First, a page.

Citrus Anti-oxidants Phytonutrients

Although we can get citrus fruits year-round, summertime seems to be the best season to enjoy their fresh tangy taste. After all, who wants to drink lemonade in winter?

Recently, someone asked me what was wrong with citrus fruits. The short answer? Nothing — mind you, I wouldn’t recommend processed orange juice, but as long as you can tolerate citrus, feel free to enjoy as much of it as you want.

The nutrient most associated with citrus fruits — thanks to the orange juice industry — is vitamin C. This antioxidant helps prevent the oxidation of cholesterol (which is linked to heart disease), wards off peptic ulcers, strengthens collagen, repairs artery walls and boosts the immune system.

But vitamin C isn’t the only antioxidant in the citrus fruit arsenal. They also have a host of phytonutrients like limonene. As well as providing citrus fruits with their distinctive smell, limonene has been shown to fend off cancers by increasing the levels of liver enzymes the body uses to detoxify carcinogens. In animal studies, it’s also been shown to reduce breast tumors.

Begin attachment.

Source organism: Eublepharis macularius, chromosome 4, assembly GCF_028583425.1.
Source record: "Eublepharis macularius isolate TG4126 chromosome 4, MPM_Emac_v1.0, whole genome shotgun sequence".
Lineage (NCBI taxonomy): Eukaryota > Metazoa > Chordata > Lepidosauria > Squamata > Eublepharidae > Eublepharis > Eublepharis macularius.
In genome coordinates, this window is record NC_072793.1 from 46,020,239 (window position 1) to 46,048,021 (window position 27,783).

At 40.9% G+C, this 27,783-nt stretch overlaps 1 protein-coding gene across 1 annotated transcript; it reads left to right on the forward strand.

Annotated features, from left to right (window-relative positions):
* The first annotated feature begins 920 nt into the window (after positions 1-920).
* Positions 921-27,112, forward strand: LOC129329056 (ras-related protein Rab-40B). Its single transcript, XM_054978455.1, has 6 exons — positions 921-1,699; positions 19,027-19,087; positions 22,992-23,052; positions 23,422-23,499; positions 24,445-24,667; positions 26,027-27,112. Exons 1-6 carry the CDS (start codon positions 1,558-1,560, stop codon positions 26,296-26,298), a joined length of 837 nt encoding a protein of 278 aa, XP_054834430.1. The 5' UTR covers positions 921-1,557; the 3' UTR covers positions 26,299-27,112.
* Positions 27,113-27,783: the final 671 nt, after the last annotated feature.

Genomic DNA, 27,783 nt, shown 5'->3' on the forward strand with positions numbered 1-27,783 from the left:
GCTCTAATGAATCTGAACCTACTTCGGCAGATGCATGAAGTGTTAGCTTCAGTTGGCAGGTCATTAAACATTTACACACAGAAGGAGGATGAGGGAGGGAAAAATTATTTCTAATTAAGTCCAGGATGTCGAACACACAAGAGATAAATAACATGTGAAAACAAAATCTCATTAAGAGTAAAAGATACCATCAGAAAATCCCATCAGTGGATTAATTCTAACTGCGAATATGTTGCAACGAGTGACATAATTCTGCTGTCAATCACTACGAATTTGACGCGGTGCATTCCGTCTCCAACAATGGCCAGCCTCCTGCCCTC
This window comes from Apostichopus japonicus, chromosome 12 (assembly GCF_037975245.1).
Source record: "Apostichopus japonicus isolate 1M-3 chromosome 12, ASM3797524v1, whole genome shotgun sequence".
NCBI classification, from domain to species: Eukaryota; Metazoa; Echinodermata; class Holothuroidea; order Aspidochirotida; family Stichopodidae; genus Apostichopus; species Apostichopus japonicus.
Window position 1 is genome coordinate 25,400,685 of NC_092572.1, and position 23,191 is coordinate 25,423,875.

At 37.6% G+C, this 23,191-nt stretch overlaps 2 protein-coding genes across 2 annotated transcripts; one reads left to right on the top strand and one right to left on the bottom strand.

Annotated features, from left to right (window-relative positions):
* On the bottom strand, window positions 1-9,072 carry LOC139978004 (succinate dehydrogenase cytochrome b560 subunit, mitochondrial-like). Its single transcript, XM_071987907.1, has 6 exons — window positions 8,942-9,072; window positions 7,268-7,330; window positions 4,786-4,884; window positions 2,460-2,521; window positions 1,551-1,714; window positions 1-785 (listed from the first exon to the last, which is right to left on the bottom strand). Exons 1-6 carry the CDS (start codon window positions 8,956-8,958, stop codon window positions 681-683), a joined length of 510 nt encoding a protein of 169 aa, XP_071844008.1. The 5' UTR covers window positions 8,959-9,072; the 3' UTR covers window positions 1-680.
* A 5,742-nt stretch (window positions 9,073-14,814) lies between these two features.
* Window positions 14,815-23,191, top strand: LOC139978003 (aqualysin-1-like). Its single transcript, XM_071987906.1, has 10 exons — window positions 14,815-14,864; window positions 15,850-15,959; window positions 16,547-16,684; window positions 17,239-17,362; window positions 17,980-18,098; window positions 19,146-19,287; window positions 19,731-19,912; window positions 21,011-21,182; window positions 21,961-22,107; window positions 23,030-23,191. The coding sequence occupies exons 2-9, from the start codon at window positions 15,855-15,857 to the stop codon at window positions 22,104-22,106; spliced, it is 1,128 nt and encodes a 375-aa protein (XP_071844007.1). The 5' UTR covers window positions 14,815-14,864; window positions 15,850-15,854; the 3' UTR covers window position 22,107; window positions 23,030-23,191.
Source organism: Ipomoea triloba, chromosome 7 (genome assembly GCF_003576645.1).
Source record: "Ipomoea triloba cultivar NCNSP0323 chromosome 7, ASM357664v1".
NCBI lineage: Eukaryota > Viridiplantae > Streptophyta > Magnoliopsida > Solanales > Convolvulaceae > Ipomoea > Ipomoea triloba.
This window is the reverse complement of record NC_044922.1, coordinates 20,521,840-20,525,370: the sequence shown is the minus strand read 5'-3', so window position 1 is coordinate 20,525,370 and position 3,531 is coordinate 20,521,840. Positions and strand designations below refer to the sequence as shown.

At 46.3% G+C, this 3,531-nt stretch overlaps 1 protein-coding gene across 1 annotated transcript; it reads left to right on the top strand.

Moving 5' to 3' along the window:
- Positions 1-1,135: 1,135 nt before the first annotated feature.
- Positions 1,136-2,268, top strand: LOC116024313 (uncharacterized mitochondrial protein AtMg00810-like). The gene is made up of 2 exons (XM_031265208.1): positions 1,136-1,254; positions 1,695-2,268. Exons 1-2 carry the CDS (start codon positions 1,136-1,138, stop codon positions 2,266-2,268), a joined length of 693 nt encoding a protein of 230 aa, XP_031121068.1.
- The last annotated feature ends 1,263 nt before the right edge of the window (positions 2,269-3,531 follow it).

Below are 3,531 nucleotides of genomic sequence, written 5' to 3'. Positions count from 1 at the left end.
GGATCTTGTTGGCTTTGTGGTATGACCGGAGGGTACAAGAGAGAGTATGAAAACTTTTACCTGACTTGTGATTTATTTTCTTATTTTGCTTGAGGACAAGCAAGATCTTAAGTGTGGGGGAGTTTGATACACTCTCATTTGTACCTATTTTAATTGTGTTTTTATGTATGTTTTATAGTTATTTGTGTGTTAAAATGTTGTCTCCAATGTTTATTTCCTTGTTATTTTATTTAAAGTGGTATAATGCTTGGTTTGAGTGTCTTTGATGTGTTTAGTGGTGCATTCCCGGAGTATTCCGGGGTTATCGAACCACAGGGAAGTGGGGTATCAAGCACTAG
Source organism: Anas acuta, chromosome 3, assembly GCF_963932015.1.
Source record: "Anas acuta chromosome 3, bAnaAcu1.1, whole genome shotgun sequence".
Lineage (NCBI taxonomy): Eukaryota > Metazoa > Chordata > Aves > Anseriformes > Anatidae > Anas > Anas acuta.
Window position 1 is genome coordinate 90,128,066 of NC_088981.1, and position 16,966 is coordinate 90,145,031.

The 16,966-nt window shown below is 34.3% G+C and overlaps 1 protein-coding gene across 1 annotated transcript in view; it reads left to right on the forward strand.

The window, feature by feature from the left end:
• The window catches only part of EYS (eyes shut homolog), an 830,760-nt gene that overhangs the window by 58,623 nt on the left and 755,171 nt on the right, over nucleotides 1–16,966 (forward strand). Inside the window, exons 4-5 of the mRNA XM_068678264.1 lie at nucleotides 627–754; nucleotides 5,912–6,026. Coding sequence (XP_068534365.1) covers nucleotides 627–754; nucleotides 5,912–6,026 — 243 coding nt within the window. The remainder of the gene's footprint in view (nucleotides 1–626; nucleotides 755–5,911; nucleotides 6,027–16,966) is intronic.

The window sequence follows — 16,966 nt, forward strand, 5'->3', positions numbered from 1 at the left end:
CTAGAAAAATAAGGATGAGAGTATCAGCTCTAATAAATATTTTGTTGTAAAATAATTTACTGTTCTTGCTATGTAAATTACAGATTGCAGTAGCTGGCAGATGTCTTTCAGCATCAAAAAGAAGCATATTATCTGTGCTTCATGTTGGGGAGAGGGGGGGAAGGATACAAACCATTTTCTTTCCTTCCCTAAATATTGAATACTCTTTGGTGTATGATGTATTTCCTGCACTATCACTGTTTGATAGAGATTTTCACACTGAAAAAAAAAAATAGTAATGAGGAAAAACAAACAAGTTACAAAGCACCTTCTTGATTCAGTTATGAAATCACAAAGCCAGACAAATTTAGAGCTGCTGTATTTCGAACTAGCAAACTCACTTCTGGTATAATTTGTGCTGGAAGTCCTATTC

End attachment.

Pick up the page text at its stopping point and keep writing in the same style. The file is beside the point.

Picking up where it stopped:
Furthermore, citrus fruits contain organic acid phytonutrients, like the coumarins, which are also found in parsley, licorice, strawberries, and sweet clover. Coumarins are natural blood thinners which have natural anti-fungicidal and anti-tumor properties. Most coumarins are found in the white inner peel of citrus fruits, so don’t be afraid of leaving a bit of that white stuff on your orange. Citrus’ flavonoids, found especially in grapefruit, also help lower LDL cholesterol and blood triglyceride levels.

Citrus fruits have a lower glycemic index than most other fruits, meaning they don’t raise blood sugar levels dramatically. This is because of their high fibre content — fibre-rich citrus fruits engage the digestive process more fully than processed foods, so they slow the release of sugar into the blood. This also leads to a feeling of fullness, which helps prevent overeating.

But you do need to be careful with this type of fruit — citrus is a common food sensitivity. Also, if you experience heartburn regularly or have been diagnosed with acid reflux (GERD), you may want to lay off citrus fruits as they can really exacerbate these conditions.

But for the rest of us, adding citrus to our diets is easy and rewarding. Freshly-squeezed orange or grapefruit juice is a perfect way to start the day, or, if that seems like too much work, half a grapefruit with a little stevia sprinkled on top works just as well. Lemons and limes are a miracle food if you ask me — I use them for everything from marinades to salad dressings to beverages.

Author by Doug DiPasquale